Last month I completed my first unit of 100% printed miniatures! Up until this point I’ve dabbled here and there in painting 3D printed models — several of the guys in my local game group have printers that are humming non-stop to churn out beautiful resin awesomeness — but this was the first time I set about painting an entire 3D-printed unit.
The models came from Highlands Miniatures, courtesy of BartyB’s fiery forge (actually a Phrozen Sonic Mini 4K). The sculpts are simple and unadorned, which I really like — I’m not a big fan of dwarf models that are covered in fiddly bits related to a specific setting or mythos. Guess that’s why I don’t have a lot of use for GW’s three disparate dwarf lines (the Dispossessed, Kharadron Overlords, and Fyreslayers).
These guys are simple, somber, task-oriented dwarf warriors, and I love it. I ended up painting these guys on my lunch break at work, which led to lots of fun conversations with my coworkers as they repeatedly stumbled across my little hobby setup in the breakroom.
These guys were painted in the sky-blue livery of King Nicodemus II, the Anvil of Dawn, which marks them as part of his personal house guard. These models will bulk out the ranged combat capability of the Expedition to Hearthspire, aka my large dwarf army. The army is composed of models from many different sources, which is almost a hobby unto itself — how many oddball miniatures can I paint up and add to my hodgpodge force?!
Be sure to take a look at the dwarves I painted up earlier this year in my Summer Painting Roundup! I’m hoping to get all of these guys onto the table later this year for our winter fantasy apocalypse game!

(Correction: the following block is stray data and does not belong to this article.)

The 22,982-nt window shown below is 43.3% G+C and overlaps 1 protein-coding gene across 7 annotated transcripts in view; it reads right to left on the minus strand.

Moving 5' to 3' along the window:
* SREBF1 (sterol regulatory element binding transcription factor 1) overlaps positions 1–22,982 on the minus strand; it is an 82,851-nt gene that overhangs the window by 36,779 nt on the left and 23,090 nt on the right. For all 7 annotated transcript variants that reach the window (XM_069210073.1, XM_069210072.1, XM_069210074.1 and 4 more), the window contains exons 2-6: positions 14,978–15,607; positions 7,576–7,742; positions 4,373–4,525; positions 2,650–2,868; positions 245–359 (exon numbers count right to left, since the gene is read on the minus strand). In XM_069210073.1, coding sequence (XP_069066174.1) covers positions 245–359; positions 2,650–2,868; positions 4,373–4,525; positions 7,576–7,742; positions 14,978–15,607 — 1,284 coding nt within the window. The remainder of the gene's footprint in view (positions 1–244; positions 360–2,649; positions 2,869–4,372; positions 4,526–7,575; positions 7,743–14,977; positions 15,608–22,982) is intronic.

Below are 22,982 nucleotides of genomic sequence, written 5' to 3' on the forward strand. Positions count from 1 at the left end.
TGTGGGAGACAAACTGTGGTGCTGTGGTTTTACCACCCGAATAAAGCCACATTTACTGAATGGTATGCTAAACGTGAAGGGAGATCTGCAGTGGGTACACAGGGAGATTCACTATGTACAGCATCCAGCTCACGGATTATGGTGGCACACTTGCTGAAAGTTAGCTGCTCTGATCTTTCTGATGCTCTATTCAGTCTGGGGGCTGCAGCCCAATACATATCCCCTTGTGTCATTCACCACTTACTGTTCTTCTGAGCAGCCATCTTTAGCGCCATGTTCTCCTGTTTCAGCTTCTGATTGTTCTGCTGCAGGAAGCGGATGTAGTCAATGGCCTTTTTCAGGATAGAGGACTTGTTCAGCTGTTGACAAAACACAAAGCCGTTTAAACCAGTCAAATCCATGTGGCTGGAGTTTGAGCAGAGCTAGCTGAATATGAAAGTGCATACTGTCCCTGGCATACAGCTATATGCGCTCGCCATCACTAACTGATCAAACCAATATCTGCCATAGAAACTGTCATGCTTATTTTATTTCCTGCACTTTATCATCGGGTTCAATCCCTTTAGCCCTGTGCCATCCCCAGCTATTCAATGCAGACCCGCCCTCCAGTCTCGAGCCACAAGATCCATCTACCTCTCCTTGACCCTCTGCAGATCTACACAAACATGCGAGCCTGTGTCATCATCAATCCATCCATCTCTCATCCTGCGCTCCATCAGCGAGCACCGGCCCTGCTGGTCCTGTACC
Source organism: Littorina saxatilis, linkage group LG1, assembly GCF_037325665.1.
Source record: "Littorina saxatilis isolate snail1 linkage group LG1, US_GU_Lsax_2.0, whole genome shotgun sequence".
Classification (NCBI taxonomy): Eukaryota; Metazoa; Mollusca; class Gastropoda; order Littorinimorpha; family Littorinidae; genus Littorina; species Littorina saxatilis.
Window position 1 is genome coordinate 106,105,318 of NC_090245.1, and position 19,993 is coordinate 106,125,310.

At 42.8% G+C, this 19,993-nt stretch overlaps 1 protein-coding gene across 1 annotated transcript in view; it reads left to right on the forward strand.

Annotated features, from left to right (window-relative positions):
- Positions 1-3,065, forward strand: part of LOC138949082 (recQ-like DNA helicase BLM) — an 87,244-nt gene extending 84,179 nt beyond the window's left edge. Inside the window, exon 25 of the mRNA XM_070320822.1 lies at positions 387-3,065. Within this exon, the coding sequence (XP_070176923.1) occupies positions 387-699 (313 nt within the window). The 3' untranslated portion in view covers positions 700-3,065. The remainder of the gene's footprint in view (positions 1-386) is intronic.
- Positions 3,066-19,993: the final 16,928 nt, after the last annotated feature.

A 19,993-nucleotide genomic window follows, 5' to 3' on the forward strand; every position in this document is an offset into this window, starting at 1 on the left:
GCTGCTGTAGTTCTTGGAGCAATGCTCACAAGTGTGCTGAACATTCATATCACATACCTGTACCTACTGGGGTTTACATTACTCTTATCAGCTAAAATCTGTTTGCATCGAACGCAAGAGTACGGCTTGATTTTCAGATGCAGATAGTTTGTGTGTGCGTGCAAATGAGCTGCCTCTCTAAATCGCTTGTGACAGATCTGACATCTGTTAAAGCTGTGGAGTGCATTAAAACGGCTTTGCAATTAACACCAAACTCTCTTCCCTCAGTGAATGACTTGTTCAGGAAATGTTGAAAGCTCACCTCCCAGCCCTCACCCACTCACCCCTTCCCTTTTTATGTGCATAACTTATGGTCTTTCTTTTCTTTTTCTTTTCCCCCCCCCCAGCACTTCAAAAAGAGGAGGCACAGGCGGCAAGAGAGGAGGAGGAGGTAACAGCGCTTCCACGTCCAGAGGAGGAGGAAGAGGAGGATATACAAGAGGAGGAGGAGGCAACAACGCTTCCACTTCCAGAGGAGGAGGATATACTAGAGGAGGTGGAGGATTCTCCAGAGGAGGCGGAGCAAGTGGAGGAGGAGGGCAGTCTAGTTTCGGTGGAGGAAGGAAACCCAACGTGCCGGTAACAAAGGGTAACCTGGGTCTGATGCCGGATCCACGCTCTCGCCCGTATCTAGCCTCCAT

I recently completed a terrain piece that I’ve had built in my head for a year or two. It’s a mining outpost, possibly abandoned, definitely run-down but still representing a tasty pile of loot for an adventuring party.
I originally conceived of this as a terrain tile for Frostgrave table that my group put together back in 2021. It was built on a 12×12 inch square vinyl floor tile, reinforced with foamcore and hardened with like a zillion layers of glue and sand and grout.
Atop that study foundation, I added some carved foam chunks to represent strip-mined areas that had been carved out of the landscape. In the flat interior basin I added a bunch of nifty bits from Mantic’s Abandoned Mine Terrain Crate, which was full of great details that every mine should have — stuff like tools and barrels and mine carts and crystal formations.
I glued most of the fiddly bits down to make this tile easier to transport and use, but I kept a few as individual pieces for creative terrain placement.